Separating the Wheat from the Chaff

Separating the wheat from the chaff – in other words telling it like it is and not as the papal document, AL, says or, at the very least, implies.

We have a couple who are “attached” to the new liturgy which is the only liturgy they have known for the last 50 years. Let us call them Dick and Jane. Jane is married with two kids to a man who has no interest in marriage, per se, but is more interested in his work which consumes most of his time and energy. Jane is trying to be a good mother and wife but is feeling increasingly alienated from her husband. She meets Dick, a divorced man whose wife divorced him and ran off with another after bearing him two sons. They fall in love and decide to live together as man and wife, Jane’s husband could care less as his real “spouse”, if you will, is his business. In the meantime Jane and Dick are really turning it on in the bedroom and getting along famously.

A priest notices that Jane is coming to Mass with Dick instead of her real spouse and asks her, in private, “what’s up?” and who is this guy she is consorting with? She responds glowingly that she has met the most wonderful man, Dick, and they have decided to share everything together. She says she has even moved in with Dick and their life together has been “fabulous.”

The priest having read AL closely responds with: If you have a valid marriage in the eyes of the Church what you are proposing, in fact admit to doing, is considered adultery and cannot be condoned. This means you and Dick must not present yourselves for holy communion and, in fact, must not live together but must only relate to one another as brother and sister. Jane says: that is not how I read this latest document from the holy father which speaks of mercy to people in our situation so we have no intention of “breaking up” as it would demoralize us and lead us into complete despair. We are convinced that our relationship is borne out of a true love for one another and not anything sinful.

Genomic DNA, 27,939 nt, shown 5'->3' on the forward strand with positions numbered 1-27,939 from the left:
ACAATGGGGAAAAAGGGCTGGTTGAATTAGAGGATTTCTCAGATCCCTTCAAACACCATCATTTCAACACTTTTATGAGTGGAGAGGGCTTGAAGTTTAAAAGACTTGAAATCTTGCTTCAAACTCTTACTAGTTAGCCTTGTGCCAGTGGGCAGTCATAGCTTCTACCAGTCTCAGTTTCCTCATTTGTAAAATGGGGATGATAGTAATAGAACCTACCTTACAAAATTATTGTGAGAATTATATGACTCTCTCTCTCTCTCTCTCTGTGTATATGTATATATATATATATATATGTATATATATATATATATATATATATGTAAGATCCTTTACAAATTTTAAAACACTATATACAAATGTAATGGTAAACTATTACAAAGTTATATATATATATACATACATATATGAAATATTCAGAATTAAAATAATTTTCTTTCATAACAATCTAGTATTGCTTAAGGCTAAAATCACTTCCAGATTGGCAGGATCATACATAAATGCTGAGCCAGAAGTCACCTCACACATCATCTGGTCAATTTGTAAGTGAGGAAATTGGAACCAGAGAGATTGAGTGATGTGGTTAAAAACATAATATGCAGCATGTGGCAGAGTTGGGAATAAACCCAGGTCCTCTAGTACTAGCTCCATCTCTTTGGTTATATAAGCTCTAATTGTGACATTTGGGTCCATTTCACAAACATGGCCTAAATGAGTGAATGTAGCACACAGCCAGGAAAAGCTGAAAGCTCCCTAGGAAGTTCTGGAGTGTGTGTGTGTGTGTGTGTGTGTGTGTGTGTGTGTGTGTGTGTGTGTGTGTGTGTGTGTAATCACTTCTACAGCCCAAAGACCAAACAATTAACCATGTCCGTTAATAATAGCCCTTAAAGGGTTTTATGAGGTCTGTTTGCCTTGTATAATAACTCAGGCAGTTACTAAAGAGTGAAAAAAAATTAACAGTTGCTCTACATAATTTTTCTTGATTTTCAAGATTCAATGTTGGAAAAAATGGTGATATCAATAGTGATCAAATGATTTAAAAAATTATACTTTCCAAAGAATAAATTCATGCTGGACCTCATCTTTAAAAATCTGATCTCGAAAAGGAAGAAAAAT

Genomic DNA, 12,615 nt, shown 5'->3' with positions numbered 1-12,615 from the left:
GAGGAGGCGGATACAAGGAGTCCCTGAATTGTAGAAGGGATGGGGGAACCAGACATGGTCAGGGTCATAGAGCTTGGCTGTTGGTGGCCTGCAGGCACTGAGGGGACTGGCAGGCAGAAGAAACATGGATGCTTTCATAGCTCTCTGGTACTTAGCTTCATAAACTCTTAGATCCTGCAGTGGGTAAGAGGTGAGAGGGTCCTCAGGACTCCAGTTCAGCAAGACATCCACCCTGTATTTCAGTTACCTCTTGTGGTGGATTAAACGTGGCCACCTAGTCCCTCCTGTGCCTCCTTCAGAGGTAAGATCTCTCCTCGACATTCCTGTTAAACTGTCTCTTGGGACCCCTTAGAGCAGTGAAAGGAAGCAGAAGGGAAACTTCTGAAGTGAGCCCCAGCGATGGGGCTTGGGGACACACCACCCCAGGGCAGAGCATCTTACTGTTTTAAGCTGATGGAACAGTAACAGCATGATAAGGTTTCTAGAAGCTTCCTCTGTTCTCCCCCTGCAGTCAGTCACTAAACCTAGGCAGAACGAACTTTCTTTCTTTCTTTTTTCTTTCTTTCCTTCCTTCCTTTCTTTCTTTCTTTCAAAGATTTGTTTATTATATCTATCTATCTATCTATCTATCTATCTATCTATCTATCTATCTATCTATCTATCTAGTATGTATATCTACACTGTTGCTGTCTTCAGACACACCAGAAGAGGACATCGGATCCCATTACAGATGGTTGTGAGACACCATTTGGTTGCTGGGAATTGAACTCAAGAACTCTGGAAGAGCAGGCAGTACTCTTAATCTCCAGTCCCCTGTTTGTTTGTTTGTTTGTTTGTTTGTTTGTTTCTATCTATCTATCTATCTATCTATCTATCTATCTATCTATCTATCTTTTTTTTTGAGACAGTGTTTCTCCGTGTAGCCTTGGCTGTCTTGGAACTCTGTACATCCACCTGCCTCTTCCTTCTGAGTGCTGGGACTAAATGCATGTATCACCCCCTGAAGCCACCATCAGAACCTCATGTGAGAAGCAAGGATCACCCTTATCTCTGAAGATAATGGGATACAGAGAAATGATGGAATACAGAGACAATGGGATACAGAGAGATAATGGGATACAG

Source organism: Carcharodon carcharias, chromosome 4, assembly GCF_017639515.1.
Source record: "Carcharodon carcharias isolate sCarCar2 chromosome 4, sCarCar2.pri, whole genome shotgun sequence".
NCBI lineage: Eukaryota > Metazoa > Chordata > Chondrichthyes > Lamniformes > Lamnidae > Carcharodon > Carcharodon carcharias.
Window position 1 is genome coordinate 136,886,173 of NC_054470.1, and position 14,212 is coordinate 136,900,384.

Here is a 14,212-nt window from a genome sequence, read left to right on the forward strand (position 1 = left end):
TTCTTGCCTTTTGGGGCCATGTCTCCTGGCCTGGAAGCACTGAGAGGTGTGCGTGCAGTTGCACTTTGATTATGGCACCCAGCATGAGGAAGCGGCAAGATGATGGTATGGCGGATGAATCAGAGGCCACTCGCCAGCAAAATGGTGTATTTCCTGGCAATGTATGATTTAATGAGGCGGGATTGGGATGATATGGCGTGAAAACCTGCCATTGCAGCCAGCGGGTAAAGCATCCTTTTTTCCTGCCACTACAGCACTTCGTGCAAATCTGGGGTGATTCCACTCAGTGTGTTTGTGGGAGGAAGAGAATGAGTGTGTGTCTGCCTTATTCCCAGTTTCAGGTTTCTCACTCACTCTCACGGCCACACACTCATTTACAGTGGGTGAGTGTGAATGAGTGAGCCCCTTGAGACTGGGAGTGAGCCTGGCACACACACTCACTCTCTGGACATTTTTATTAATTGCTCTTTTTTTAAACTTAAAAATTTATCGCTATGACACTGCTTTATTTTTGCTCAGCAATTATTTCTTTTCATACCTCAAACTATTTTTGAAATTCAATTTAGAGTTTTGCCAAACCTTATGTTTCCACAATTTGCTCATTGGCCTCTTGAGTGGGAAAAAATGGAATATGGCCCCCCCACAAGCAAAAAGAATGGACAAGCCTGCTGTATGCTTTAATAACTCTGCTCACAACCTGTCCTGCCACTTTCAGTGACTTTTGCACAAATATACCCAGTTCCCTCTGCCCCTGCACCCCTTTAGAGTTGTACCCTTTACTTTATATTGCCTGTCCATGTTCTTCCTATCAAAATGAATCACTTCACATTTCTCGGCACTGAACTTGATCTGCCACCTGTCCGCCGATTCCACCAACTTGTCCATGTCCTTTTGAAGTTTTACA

The priest thinks for a moment and asks: is there anything in your marriage, or for that matter Dick’s marriage, involving physical abuse or harm to you or your children? Jane answers: Well, father, not physical but mental, the feeling of estrangement and the failure of my husband to take any part in rearing our children – that has been a heavy cross for me to bear until I met Dick and says: We have no intention of breaking up. Father pauses for a moment and says: let me think about this for a while and get back to you.

Father consults with his superiors without mentioning any names and asks what the intent of AL is in such situations? His superior advises him thusly: It’s probably best in such a situation to simply let the matter rest and leave it up to God to judge – AL gives us the authority to be merciful in such situations. The priest then says: “But wouldn’t it be scandalous for them to receive communion, especially to those who know them well and are familiar with the “living together” part?” The superior responds in a somewhat angry tone of voice: “It’s none of their business.”

Now, IMO this is where AL is leading us – to confusion and chaos regarding the rules by which we have been formed. It is a work of the Devil plain and simple. Wisdom: Chap 14, [25] And all things are mingled together, blood, murder, theft and dissimulation, corruption and unfaithfulness, tumults and perjury, disquieting of the good, [26] Forgetfulness of God, defiling of souls, changing of nature, disorder in marriage, and the irregularity of adultery and uncleanness.

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2 comments on “Separating the Wheat from the Chaff

  1. Part II.

    Jane is a bit younger than Paul thought, and she brings forth little ones. This makes Dick miss his other kids all the more. Meanwhile, Dick’s wife gets the regrets, calls up Dick, and wants to reunite. Jane has a fit and drags Dick to see Fr. Kindfem.

    This causes a conundrum for Father. He consults his superior who promptly whips out AL. “Hmmm. It says that God might want Dick to stay with Jane for the sake of the new family.”

    Consequently Dick commits suicide. Jane and Dick’s ex agree that it was all too much for him, and that Dick had lost his mind. Fr. Kindfem has a mass of celebration for the invincibly ignorant dead Dick.

    DIck’s kids grow up, attend Harvard and Yale on federal subsidies, and become respected psychoanalysts.

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